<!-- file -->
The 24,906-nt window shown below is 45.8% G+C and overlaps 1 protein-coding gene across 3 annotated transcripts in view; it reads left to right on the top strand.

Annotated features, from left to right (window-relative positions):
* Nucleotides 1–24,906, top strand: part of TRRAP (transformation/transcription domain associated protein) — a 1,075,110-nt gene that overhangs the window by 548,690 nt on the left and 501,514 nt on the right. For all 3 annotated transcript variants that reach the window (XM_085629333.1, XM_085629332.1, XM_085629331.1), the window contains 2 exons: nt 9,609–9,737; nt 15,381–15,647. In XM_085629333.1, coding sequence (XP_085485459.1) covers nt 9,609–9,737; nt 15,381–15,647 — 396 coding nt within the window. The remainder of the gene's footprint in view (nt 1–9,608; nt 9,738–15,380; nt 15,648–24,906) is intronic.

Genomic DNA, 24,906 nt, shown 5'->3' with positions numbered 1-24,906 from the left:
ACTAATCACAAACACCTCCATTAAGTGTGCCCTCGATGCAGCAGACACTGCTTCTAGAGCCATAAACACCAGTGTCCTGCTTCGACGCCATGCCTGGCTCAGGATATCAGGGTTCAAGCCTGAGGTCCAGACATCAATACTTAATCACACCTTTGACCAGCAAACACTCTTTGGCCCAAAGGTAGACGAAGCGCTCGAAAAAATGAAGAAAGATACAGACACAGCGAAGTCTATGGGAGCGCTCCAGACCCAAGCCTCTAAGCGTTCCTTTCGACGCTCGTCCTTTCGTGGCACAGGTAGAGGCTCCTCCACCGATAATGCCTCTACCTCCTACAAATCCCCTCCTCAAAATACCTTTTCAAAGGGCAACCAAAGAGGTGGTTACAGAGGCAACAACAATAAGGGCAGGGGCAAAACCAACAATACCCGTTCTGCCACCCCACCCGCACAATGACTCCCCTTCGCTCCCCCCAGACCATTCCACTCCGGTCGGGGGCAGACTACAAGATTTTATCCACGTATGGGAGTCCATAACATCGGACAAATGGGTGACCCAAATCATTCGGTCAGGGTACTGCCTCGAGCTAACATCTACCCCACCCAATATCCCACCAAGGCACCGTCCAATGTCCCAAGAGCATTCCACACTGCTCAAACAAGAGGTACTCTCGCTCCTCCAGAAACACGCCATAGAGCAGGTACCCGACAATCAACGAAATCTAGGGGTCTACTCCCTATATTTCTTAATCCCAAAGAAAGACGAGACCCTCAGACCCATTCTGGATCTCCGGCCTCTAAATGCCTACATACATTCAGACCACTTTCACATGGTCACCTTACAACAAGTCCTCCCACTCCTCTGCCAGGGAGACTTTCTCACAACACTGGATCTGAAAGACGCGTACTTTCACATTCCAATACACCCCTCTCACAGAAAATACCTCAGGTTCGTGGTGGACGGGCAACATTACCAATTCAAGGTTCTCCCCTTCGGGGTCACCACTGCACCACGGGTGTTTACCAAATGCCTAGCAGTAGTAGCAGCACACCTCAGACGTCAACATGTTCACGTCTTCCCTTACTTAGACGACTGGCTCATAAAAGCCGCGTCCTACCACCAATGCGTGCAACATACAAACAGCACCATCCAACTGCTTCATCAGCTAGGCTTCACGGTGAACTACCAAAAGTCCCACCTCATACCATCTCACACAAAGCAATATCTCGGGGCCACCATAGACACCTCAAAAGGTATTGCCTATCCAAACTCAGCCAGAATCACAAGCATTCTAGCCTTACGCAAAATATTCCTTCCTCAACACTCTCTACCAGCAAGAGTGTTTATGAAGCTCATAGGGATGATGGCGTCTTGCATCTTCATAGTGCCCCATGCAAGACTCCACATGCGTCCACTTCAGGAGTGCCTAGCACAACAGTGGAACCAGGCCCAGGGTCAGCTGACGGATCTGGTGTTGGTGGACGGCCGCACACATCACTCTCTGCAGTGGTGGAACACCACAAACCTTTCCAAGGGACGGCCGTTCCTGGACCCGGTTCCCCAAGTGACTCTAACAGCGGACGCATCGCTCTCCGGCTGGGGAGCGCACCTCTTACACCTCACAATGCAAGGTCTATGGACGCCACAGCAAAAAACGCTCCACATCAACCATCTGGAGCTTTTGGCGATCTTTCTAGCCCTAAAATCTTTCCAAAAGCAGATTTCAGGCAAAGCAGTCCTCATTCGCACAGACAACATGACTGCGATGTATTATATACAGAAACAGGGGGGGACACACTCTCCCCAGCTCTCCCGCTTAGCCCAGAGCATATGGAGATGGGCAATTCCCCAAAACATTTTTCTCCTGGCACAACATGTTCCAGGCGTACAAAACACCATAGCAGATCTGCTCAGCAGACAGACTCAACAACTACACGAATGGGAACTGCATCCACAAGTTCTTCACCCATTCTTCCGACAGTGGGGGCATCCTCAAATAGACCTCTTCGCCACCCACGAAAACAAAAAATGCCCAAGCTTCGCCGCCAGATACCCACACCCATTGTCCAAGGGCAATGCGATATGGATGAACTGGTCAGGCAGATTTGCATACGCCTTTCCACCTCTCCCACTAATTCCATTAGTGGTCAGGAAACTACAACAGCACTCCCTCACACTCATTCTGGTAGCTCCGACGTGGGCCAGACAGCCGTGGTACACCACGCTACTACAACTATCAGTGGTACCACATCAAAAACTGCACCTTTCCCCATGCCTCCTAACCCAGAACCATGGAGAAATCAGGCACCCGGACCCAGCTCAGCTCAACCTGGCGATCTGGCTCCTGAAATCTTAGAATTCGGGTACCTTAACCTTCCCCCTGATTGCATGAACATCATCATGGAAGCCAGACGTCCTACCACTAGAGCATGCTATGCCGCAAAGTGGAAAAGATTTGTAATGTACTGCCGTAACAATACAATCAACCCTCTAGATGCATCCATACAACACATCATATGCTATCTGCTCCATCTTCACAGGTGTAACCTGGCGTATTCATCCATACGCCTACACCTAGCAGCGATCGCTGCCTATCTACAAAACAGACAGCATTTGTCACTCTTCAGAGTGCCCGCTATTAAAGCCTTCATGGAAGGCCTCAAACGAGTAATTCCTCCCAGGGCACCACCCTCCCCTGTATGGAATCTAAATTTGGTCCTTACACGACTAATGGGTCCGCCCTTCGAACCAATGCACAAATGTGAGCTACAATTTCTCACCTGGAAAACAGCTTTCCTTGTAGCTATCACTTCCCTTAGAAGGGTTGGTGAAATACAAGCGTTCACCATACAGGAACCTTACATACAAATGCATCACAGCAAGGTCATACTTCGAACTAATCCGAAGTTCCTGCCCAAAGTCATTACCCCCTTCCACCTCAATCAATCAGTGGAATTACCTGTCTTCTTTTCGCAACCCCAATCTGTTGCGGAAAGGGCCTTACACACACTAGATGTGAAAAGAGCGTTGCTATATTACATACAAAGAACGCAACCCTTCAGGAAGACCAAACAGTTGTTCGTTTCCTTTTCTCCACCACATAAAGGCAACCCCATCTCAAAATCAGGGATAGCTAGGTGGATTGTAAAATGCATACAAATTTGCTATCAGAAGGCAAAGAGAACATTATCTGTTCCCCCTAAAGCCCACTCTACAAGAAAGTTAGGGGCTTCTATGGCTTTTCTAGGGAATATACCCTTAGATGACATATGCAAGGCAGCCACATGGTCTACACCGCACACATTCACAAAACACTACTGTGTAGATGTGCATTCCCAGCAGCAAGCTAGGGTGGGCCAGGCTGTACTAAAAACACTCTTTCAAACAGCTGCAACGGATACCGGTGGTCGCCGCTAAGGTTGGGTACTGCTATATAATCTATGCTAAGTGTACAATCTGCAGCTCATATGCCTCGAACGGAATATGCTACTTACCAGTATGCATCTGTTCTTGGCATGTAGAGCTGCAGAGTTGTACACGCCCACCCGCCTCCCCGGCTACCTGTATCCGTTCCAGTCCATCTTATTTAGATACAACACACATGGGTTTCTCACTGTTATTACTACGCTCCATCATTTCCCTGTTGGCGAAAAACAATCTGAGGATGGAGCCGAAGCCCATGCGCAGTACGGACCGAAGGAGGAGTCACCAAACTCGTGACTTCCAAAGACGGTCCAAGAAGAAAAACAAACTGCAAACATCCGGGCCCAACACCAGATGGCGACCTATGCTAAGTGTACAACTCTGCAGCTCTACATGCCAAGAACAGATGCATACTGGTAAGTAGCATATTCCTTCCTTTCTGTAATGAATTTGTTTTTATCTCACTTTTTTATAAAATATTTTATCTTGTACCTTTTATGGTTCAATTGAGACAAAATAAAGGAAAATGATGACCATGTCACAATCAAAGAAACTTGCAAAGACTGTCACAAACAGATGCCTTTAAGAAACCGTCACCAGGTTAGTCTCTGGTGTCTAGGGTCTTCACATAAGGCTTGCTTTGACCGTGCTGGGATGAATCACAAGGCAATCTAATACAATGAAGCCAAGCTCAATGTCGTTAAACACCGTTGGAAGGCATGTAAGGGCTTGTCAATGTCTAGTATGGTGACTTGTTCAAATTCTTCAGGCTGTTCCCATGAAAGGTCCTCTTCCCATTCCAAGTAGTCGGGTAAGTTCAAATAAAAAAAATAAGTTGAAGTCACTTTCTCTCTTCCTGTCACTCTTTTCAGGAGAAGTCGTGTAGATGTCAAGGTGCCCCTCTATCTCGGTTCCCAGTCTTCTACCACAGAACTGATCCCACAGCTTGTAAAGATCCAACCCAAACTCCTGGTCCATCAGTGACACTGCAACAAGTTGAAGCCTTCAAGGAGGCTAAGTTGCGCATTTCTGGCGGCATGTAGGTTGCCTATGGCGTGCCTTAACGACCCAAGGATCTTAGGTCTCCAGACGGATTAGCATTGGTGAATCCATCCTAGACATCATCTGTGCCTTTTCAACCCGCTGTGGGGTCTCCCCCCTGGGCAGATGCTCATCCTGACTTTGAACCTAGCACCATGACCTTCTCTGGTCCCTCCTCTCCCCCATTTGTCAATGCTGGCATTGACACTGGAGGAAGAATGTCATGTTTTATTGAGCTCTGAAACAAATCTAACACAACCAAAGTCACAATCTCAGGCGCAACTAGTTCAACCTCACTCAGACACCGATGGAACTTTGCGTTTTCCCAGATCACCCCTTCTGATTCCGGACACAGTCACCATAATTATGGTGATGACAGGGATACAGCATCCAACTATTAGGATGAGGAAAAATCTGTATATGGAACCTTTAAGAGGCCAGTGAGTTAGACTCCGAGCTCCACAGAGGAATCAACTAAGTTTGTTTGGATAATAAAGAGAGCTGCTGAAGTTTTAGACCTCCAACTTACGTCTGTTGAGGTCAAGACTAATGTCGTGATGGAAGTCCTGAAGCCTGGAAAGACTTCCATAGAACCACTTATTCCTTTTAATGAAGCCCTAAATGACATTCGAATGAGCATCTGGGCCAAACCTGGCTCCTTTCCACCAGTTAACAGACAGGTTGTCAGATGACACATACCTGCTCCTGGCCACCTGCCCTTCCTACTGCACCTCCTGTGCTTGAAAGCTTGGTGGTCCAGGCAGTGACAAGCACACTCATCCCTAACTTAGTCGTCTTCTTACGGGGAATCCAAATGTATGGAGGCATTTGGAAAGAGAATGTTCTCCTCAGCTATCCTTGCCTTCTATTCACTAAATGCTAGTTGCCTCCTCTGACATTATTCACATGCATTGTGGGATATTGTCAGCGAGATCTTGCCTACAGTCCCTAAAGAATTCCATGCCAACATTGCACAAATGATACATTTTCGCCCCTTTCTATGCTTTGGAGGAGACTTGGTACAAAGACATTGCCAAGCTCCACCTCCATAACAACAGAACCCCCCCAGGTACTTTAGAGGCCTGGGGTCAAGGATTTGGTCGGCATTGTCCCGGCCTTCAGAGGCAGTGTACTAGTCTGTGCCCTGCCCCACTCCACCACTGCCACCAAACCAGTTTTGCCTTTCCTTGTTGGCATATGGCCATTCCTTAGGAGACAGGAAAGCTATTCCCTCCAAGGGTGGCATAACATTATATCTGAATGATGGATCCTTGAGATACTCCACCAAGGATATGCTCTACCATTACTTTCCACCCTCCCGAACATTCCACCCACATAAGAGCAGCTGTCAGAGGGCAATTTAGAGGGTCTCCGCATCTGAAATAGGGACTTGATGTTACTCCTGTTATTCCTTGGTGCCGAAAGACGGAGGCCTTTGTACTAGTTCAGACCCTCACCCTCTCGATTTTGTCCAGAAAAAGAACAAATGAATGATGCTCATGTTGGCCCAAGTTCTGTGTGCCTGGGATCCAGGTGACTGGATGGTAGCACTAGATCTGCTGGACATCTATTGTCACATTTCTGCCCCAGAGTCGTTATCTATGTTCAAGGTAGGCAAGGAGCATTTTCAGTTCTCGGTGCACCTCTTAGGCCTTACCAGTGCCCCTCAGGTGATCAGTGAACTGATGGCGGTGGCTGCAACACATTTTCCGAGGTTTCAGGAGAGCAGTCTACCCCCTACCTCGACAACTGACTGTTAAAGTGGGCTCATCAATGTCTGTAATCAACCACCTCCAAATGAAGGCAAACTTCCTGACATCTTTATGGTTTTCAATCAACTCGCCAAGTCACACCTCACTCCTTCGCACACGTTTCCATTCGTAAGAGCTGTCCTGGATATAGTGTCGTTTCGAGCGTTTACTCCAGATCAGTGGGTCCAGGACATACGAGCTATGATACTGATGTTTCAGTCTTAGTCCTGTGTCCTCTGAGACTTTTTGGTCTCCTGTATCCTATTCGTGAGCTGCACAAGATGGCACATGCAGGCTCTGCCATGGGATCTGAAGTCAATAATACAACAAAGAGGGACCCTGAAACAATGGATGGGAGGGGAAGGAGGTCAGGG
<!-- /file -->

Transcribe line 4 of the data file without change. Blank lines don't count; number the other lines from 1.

Genomic DNA, 24,906 nt, shown 5'->3' with positions numbered 1-24,906 from the left: